Additional information needed for this webquest would include:

  • An introduction to the activity that would describe the lesson and catch students’ attention
  • An outline of the tasks that students would need to complete the activity, including learning outcomes
  • A layout of the process that would encompass the sequential step students would follow to complete the activity
  • An assessment/evaluation rubric that would explain to students how their assignment would be graded
  • A conclusion describing what students should have learned on completion of the activity

Student-centered Approaches for my Curriculum

I will examine three courses that I presently instruct at RRC with a view of adopting student-centered approaches for delivery of the respective curricula.

Algebra and Trigonometry – Most, if not all, of the lessons of this course could be delivered by a flipped classroom. The lectures, presently delivered by three instructors in parallel running class using teacher-centered approach, closely follow a prescribed textbook.  The textbook publisher has developed a comprehensive website to support student learning and instructor teaching.  This website contains for each subscribing student electronic textbook, homework assignments, sample tests and quizzes, animation video clips, lecture videos, PowerPoint presentations, a discussion form, ClassLive sessions, tutor services, graphing calculator help, announcement board, individual study plans, online testing, and gradebooks.  Essentially, the tools are in place for flipped teaching.  The challenge will be student, instructor and department buy-ins, all of which is needed to ensure a smooth, organized and effective delivery.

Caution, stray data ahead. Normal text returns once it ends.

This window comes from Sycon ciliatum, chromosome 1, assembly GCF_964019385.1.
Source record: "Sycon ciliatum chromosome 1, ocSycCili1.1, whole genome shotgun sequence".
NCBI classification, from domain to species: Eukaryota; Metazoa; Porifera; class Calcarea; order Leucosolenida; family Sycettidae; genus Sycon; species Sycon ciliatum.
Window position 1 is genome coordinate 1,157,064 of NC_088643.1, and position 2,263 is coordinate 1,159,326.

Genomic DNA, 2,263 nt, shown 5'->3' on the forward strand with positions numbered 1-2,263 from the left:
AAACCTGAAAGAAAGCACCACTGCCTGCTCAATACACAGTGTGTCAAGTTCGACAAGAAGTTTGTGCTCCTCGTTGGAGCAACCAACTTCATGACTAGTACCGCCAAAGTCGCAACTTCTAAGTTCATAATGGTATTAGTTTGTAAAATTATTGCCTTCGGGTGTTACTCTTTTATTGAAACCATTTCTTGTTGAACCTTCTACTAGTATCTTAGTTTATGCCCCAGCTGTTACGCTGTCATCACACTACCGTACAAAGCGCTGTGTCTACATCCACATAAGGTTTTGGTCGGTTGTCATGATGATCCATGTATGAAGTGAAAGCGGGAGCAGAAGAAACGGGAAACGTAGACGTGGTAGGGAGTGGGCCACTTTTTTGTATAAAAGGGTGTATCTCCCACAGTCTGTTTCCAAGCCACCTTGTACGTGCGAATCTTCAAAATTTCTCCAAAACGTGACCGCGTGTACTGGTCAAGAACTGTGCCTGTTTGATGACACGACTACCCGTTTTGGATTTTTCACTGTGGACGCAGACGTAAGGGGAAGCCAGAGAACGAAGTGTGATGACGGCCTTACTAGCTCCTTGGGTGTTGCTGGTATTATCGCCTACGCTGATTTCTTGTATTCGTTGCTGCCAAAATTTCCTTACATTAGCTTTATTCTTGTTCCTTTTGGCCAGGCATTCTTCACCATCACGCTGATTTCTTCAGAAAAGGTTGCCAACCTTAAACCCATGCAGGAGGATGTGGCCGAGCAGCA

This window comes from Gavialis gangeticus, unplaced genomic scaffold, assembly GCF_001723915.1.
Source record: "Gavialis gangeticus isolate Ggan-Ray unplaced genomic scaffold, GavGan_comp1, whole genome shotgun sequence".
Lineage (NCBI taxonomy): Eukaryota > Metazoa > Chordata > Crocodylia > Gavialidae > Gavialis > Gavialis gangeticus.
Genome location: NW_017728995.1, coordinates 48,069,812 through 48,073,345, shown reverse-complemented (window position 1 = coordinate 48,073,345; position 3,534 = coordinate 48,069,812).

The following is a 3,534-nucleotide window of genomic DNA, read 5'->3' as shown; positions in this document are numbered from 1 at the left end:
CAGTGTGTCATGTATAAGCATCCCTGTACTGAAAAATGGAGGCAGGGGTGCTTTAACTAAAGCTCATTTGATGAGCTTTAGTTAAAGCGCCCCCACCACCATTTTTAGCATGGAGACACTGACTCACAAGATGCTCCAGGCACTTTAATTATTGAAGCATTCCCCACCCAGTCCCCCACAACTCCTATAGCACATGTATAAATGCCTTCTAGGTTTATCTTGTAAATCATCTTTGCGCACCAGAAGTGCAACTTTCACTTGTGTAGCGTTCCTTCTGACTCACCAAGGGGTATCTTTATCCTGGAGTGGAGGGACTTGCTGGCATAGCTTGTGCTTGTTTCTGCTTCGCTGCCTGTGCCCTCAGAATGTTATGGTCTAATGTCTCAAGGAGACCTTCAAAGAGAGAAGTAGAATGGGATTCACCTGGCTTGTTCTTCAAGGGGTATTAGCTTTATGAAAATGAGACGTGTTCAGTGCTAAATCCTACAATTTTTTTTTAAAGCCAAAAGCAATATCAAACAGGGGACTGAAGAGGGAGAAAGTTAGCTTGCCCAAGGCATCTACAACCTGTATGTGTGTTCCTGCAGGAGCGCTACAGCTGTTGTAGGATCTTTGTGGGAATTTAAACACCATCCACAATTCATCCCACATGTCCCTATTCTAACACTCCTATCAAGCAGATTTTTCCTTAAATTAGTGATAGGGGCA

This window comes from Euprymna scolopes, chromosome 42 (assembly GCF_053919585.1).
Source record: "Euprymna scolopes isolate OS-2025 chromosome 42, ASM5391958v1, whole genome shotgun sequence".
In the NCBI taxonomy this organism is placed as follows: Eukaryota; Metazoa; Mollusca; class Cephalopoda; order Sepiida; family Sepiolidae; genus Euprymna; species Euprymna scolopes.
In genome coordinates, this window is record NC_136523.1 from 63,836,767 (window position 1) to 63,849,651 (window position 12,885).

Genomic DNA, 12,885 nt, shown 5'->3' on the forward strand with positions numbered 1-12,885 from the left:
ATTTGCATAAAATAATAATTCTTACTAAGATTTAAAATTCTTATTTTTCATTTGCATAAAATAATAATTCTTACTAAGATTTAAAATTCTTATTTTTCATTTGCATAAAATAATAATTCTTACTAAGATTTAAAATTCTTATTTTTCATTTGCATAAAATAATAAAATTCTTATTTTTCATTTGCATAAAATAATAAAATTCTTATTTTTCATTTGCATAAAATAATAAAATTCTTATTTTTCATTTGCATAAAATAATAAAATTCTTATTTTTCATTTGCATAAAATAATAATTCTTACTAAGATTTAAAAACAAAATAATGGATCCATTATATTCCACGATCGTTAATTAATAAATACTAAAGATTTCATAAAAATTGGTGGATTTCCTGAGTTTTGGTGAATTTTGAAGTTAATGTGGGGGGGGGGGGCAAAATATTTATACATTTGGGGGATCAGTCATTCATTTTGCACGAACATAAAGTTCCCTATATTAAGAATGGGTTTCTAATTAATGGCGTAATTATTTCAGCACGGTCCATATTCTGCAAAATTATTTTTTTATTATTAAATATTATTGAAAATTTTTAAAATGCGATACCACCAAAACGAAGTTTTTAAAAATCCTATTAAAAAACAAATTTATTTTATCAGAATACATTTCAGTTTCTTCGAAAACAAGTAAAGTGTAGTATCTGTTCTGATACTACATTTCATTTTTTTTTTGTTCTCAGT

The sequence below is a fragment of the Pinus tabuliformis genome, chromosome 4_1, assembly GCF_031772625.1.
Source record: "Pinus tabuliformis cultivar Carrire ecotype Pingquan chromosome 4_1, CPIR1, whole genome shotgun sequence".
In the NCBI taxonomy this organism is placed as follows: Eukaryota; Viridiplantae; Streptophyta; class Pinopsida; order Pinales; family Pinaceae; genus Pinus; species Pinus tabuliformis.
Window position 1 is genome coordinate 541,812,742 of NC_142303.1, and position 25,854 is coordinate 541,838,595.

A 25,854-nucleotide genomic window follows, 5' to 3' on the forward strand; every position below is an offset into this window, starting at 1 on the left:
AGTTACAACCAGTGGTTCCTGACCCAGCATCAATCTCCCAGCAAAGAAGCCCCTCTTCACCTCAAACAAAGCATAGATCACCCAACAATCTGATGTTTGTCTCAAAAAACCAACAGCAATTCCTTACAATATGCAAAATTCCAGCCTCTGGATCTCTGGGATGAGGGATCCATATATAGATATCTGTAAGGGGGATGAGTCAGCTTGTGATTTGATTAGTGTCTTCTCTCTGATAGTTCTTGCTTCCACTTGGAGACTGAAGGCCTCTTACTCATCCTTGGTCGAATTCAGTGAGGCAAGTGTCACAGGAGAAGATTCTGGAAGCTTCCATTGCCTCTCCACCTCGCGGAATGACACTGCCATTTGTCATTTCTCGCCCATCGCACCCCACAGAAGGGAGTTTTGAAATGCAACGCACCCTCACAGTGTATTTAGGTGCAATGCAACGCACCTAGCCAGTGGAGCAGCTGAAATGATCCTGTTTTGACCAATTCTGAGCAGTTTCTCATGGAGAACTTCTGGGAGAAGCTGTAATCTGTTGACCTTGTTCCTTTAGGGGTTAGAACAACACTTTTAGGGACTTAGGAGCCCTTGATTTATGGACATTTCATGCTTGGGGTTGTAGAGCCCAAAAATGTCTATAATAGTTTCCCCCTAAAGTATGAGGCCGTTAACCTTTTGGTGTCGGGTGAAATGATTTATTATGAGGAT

Statistics for Geographic Information Systems (GIS) – Many, if not most, of the course-lessons could be delivered by either flipped teaching or inquiry based learning.  Substantial information on the course content can be found online at various websites where video lectures, blogs, slide presentations, tutorials, mathematical and nonmathematical papers, application software, discussions forms (Qs and As)… cover both classical and spatial statistics at the level presented in this course.  As such, inquiry-based learning may be a logical student-centered approach for the delivery of this course but a flipped classroom could be equally beneficial to the instructor and students.  Perhaps a mixture or blending of both approaches would work well.

Legal Surveys – This course may prove a little more challenging as to which learner-centered approach or approaches to use.  Case studies would be effective for some of the material, especially those portions that present legal cases that set precedents in Canada when dealing with land and water boundary disputes.  It might be best for other content to use inquiry-based learning when teaching/learning about the Canadian legal system, real property law and land registration systems. Scaffolding might be strong method for the teaching/learning of interpretation of legal (land) description.  Little is formally written on this topic and knowledge of this topic resides with experts in the land surveying profession who through years of experience have mastered this art.  The remaining topic in this course is the Dominion land survey system of Western Canada, which could easily be presented by a flipped classroom approach.

Flipping the Classroom – What are the Opportunities?